Yes, definitely. I grew up around kids. My mum used to be a day childminder and she always had kids over that she would be watching and so I kind of learned how to deal with kids from an early stage, and I just have a good connection with them. They are very pure souls, they are very free, creative, energetic, there is so much to kids that we as adults can learn... Because when we grow up, people give you limits and rules, like, you cannot do this or that. Sometimes I wonder why, why can I not do this, why can I not sing in the streets if I feel like singing?! And kids they don't think about these things, they just do it! We as adults have a big responsibility to lead them in a right way, because we are the ones to define their future! If we teach them the right things like confidence and self-esteem and let them know who they are and what power they have within, then they can really make a big change for everyone. And if we don't do that, if we mislead them or if we don't show them a good way, they can just get lost on the way, and it's really not an easy one. So, for me, this is one of the things in life… if people want to change the world, I think we have to start with the kids. Because once you're grown up, there are certain patterns that you got used to and that just stick to your brain and your mind and then it's really hard to change your ways. Yes, kids are a very big topic for me.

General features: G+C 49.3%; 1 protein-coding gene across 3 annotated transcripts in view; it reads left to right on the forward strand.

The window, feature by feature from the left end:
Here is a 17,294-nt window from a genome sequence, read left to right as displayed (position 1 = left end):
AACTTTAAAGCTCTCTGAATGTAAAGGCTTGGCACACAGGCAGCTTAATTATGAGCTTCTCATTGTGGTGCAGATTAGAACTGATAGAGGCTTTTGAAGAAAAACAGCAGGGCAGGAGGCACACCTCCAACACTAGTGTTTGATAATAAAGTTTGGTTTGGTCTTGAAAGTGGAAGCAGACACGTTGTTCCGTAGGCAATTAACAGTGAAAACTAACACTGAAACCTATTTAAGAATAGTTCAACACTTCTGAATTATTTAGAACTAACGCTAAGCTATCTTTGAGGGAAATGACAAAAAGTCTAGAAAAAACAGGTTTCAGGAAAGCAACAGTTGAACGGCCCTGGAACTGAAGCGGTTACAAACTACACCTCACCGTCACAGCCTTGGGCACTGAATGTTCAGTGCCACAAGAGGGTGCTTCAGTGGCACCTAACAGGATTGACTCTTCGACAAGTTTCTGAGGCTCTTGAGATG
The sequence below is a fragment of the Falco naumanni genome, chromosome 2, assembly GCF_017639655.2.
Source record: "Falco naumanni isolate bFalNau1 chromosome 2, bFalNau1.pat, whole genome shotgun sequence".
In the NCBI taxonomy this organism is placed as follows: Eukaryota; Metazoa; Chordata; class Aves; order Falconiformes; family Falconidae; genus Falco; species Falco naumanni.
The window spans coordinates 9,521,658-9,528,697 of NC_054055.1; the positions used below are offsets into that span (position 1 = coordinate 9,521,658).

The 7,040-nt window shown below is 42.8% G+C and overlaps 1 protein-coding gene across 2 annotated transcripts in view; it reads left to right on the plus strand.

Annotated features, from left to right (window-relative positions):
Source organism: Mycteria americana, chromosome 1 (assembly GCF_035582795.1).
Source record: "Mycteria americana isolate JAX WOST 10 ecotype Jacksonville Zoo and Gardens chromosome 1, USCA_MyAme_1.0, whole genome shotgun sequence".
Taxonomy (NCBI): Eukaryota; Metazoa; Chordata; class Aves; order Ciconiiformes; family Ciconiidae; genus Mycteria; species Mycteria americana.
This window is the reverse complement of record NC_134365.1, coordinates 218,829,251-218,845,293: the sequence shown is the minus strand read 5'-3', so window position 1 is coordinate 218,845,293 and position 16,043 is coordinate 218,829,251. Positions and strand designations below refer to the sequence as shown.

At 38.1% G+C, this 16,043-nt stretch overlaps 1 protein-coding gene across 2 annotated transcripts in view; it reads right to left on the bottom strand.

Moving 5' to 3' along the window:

And do you plan to get involved in any project or organization to show support?
Whenever I can I love to help. Of course, I'm not a rich person so I can't give a whole heap of money and such, but if there's a possibility for me to give a little something or just let people know about it, to promote it, as far as I can I will help to get it out there.
On another picture I saw you in the middle of a street concert, performing. Was that planned?